Length: 47 cm.
Wingspan: 95 to 100 cm.
The male and female have like plumage.
Voice: A deep ‘kraa’ or croaking ‘keerk’.
Song: Composed of like notes and heard in the spring months.
Size of Egg: 33.5—52.7 x 26.0—29.7 mm.
The crow is widespread throughout the whole of Europe. There are two subspecies: the carrion crow (Corvus corone corone) , inhabiting western and southwestern Europe and part of central Europe, and the hooded crow (Corvus corone cornix), inhabiting the remaining territory and found also in Scotland and Ireland. Where their distribution
overlaps the two races often interbreed. The crow is a resident bird or a transient migrant, large flocks flying to central and western Europe from north and east in the winter.
During the breeding season, it frequents open woodlands, field groves and thickly overgrown parks in cities. It builds its nest in March, usually in trees at a height of five metres or more. The structure is made of dry twigs, mud and turf, and lined with moss, grass, hairs, sheep’s wool and bits of rags. A new nest takes some 8 to 10 days to build, but crows often use old nests which they renovate as necessary. The female incubates the 4 to 6 eggs herself for 18 to 21 days. During this time the male brings her food, as well as food for the newly hatched nestlings for the first 5 to 7 days.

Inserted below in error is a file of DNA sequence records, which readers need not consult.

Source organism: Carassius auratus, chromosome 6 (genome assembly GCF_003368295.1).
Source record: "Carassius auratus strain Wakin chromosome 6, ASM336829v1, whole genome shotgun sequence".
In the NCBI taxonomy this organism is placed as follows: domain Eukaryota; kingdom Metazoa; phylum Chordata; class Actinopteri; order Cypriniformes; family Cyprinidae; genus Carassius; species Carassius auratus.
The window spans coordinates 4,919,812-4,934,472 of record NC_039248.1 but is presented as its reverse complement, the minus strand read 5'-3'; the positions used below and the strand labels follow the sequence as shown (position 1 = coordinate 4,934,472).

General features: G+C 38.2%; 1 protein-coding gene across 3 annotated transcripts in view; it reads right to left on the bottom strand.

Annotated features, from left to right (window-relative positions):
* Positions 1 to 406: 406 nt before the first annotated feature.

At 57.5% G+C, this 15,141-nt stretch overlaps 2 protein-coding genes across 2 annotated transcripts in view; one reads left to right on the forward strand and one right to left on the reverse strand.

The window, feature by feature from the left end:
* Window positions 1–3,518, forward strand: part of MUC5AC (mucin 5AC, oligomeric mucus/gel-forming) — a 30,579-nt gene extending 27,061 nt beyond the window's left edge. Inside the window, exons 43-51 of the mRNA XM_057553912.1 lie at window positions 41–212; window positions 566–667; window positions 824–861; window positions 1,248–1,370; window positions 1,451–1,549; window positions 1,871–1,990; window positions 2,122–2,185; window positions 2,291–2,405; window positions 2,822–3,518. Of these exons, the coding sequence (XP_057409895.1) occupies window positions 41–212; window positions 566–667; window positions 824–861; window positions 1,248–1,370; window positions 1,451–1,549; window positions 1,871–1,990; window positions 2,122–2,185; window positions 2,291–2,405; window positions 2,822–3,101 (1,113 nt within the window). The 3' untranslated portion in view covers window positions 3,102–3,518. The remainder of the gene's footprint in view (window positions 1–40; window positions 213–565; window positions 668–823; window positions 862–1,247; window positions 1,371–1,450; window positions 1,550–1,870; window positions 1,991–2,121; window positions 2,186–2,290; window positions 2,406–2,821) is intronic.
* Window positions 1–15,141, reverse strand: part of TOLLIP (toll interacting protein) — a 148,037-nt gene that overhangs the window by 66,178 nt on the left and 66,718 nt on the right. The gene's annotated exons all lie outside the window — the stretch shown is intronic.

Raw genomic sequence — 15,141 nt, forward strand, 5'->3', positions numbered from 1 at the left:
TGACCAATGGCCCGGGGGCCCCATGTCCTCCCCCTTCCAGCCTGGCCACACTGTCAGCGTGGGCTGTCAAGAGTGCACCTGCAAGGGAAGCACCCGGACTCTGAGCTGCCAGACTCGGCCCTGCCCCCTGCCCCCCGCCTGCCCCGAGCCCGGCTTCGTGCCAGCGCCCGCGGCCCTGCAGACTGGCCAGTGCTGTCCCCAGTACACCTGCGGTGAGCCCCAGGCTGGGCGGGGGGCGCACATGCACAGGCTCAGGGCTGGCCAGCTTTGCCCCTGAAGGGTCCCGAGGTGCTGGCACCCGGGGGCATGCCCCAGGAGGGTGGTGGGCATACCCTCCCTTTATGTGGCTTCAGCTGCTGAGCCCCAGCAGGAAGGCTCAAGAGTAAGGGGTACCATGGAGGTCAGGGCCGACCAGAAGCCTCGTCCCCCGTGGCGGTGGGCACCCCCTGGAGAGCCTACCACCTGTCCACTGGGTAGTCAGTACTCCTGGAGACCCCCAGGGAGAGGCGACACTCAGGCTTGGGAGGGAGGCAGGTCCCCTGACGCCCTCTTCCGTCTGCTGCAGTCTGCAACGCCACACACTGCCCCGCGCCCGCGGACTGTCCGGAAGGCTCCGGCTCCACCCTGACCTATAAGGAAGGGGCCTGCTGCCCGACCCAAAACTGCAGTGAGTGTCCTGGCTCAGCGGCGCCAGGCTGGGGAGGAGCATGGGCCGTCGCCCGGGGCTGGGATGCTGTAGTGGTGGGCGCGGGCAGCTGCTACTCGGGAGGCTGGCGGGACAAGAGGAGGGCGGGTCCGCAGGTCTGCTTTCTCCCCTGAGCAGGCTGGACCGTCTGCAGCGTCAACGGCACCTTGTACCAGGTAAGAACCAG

After that, both partners share the duties of attending the nestlings. At the age of 28 to 35 days, the young leave the nest and roam the countryside with the parent birds. Flocks of crows visit the edges of ponds, lakes and river margins where they find plentiful food remnants. Crows are omnivorous birds. They collect seeds, berries, beechnuts, insects and their larvae, molluscs and carrion, besides which they also hunt fieldmice and other small vertebrates.